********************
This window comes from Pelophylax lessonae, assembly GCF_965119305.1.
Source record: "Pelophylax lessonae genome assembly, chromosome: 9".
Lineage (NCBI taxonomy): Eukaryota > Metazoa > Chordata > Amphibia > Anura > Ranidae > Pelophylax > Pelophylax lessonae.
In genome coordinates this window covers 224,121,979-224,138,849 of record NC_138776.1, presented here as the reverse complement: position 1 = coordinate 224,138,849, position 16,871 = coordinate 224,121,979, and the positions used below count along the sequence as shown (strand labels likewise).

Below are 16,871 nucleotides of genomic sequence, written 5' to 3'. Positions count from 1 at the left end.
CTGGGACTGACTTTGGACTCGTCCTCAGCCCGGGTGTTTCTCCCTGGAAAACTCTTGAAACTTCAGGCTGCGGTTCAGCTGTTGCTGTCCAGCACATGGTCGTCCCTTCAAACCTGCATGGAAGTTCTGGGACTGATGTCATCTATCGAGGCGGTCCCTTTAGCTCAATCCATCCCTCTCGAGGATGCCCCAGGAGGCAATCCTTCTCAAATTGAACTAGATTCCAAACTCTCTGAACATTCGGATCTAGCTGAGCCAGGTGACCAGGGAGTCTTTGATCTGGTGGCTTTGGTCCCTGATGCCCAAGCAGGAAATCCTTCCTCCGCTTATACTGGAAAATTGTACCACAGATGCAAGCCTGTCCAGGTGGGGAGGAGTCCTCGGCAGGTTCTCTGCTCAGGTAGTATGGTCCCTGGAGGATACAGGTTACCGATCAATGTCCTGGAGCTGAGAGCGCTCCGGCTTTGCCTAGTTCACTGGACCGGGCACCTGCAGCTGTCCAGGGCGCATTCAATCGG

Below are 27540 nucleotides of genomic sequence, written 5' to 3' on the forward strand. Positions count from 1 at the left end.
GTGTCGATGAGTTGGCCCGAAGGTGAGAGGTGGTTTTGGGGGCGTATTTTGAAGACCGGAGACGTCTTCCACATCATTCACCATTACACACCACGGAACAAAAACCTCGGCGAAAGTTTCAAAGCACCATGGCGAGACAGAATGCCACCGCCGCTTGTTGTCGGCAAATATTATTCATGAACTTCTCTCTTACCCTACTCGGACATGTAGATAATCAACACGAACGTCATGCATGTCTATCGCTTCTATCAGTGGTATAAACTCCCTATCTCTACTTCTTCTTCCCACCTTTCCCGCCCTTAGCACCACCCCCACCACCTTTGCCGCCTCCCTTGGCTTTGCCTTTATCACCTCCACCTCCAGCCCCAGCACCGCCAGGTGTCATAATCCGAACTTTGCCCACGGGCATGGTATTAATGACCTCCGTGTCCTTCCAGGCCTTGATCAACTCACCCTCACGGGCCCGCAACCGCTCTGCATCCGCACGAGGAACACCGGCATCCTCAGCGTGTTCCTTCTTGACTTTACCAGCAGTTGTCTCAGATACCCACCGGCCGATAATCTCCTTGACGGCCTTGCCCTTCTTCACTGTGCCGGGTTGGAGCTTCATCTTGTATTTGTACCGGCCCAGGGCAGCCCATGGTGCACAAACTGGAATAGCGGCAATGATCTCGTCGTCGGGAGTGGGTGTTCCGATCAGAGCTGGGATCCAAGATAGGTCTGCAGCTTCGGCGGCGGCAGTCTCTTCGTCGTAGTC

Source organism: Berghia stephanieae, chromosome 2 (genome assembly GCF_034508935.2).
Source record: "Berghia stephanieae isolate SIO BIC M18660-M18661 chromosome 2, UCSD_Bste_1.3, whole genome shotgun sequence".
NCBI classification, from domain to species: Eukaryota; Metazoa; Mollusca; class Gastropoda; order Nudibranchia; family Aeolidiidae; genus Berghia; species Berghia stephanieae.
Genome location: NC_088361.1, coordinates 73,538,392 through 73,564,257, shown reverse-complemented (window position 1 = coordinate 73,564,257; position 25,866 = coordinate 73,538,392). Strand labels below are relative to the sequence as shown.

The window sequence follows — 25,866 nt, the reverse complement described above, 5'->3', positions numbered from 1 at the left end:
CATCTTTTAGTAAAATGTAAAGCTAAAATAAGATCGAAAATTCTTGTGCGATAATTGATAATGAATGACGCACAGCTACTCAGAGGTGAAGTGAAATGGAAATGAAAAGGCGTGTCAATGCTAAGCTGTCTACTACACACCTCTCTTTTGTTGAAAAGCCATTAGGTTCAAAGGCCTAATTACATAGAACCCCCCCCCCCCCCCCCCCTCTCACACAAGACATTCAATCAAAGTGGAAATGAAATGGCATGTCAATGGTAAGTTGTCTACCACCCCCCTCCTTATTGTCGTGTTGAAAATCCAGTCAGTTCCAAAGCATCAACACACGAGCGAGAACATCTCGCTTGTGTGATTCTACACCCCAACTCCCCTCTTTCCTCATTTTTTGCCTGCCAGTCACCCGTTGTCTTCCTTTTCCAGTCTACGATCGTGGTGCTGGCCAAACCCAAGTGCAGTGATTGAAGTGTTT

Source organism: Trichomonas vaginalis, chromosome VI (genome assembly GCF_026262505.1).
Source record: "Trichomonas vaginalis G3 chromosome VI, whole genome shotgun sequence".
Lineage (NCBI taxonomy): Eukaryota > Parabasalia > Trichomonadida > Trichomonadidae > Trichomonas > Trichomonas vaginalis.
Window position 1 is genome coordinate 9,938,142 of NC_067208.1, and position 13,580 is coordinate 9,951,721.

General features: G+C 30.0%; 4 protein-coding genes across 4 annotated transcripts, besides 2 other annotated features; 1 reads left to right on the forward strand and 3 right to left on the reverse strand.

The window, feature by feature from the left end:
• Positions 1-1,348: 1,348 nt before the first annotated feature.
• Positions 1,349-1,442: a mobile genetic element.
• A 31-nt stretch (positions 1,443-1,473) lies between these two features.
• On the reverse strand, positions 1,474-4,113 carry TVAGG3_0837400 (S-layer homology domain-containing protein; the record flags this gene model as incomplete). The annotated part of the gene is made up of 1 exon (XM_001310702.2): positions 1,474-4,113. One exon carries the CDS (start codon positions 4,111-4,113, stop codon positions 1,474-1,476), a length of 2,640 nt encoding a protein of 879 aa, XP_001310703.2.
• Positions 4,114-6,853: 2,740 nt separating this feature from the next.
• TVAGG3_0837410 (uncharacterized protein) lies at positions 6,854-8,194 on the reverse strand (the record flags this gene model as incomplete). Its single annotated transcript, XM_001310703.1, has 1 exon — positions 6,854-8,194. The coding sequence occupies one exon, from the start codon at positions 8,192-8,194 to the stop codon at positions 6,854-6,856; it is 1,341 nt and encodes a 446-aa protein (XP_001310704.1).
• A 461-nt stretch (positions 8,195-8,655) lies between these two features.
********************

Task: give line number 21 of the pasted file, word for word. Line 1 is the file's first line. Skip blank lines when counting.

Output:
• Positions 1-1,348: 1,348 nt before the first annotated feature.